1. You can peel the apple and pear, if you want. It doesn't matter to the recipe, so do what you prefer.

2. The cranberries may start to pop before the pear and apple are tender. It's Ok. Just keep cooking until the pear and apple are done. Tender, however, doesn't mean mushy. A toothpick should go easily through a piece, but the piece shouldn't fall apart when you stab it. There should still be some firmness to it.

3. Adjust the spices to your taste. The original recipe had so little spice that you couldn't tell there was any. I figured why waste the spices if you can't taste them? So my ingredient list has double the spices of the original.

4. You can put the sauce in a bowl before you chill it. I serve my food from the kitchen, so I serve it from the pan and save myself some washing up. The sauce will thicken as it chills. It's not going to jell, like jelly or gelatin, but it won't be soupy, either.

Braised Beef and Onions

Serves 8


1-1/2 pounds onions, halved and thinly sliced
6 garlic cloves, minced
Chuck roast (See Notes for specific information)
Ground allspice
2 tablespoons chopped Italian parsley


1. Preheat oven to 400ยบ .

2. Pat meat dry. Sprinkle top with salt and pepper. Lightly sprinkle allspice over the meat and rub it in.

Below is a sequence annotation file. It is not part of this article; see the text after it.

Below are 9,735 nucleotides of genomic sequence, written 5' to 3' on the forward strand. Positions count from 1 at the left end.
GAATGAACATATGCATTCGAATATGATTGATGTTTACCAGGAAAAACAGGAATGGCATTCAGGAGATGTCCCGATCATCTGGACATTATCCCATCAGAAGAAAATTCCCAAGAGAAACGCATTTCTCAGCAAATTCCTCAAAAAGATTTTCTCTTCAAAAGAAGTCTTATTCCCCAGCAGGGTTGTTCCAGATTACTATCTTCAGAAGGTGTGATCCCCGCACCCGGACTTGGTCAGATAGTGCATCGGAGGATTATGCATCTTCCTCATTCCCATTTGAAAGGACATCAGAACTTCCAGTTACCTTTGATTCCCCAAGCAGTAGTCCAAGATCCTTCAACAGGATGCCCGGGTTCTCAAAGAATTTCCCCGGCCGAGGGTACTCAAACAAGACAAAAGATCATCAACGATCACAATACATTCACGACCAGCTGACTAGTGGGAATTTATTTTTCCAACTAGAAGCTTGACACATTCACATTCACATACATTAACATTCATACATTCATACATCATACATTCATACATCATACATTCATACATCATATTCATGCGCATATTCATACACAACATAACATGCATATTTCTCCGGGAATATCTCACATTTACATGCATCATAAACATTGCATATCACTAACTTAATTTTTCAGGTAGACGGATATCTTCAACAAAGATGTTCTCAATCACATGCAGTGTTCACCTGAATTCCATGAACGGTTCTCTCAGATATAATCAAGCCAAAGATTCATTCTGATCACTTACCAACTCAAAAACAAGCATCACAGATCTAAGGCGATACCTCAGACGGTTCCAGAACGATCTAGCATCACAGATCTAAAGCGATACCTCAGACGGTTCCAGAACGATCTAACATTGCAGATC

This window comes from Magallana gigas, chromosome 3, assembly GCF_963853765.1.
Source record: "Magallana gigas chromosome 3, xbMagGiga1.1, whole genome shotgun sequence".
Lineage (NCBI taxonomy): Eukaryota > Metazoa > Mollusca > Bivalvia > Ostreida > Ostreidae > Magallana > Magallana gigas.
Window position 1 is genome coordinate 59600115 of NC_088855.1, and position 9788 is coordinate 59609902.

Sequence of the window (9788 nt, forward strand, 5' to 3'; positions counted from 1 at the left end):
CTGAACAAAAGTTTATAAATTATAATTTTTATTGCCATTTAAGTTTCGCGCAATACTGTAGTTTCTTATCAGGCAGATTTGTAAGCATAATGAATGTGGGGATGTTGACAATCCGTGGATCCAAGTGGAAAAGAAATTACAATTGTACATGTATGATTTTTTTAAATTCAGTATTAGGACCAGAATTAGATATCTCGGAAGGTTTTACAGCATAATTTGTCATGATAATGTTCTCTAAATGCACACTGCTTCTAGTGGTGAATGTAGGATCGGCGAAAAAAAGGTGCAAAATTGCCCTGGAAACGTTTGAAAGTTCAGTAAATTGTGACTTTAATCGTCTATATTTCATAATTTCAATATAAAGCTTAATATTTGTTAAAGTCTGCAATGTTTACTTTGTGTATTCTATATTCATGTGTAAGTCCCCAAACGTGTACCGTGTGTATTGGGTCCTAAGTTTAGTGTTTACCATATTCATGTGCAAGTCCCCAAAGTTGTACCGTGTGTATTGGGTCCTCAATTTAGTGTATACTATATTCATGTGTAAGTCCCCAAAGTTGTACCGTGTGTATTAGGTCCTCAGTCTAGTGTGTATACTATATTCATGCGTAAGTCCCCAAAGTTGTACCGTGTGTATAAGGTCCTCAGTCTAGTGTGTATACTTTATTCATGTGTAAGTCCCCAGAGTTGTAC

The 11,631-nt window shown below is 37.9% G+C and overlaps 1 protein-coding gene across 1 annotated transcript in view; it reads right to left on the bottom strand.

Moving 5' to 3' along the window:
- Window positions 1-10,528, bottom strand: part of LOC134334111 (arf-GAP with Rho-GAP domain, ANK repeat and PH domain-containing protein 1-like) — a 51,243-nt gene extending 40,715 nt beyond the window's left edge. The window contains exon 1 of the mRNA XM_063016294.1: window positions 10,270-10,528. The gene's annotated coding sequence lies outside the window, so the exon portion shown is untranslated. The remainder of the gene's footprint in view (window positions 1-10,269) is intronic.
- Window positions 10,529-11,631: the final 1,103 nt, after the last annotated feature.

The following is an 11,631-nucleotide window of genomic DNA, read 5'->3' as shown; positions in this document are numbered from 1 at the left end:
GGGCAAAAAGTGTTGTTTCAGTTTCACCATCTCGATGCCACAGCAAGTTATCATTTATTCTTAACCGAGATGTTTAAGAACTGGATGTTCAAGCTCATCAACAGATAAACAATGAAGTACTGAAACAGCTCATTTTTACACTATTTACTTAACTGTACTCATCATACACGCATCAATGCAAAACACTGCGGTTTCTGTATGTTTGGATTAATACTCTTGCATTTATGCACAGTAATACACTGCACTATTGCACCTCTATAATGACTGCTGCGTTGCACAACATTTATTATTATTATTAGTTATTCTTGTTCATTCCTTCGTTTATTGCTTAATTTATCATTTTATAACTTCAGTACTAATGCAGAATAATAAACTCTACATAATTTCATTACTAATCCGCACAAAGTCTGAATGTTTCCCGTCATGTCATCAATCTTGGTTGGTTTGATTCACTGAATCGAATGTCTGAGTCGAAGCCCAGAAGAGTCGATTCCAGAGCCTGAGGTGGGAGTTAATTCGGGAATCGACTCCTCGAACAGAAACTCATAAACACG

3. Put half the onions and garlic in the bottom of a 13x9-inch pan or a Dutch oven. Place the meat, spice-coated side down, on the onions.

4. Sprinkle the meat with salt and pepper. Lightly sprinkle allspice over the meat and rub it in.

5. Put the rest of the onions and garlic on top of the meat.

6. Cover the pan tightly with heavy-duty aluminum foil.

7. Roast for an hour. Turn the meat over, scraping the onions and garlic off the top of the meat into the pan. Pick the meat up to spread the vegetables evenly underneath. Roast until the meat is very tender. (See notes for timing.)

8. Take the meat out and carve it against the grain.

9. Use a slotted spoon to put the onions and garlic into a sieve to drain off the fat. Mix the parsley in with the onions.

10. To serve: Put the meat on the plate and spoon some of the onion mixture on the top.


1. The recipe calls for 2 2-lb. boneless roasts, 1-1/2-inch thick. I never found any that size. I used a 4-pound, bone-in roast and a 3 pound boneless roast. It took about an hour per pound, plus an extra half hour for the bone.

2. I usually use a Dutch oven that has a lid. I put the lid on top of the foil, which gives it a better seal. That's optional, though. The recipe will work fine if you just use the foil.

3. The onions won't caramelize properly if you leave them on top of the meat the whole time. That's why I suggest scraping them off when you turn the meat.

4. The parsley is optional, but it adds a nice color to an otherwise drab, brown dish. And it has a fresh flavor. Be sure you get the Italian parsley, not the regular kind.

5. The meat can be braised 2 days ahead and reheated. This makes it a good dish for company and the flavors will blend and intensify when it sits. Be sure to remove the fat before you store it for serving later. Because the liquid doesn't cover the whole dish, the trick you use for soups and chilis of taking the congealed fat off after it's chilled dosen't work for this recipe.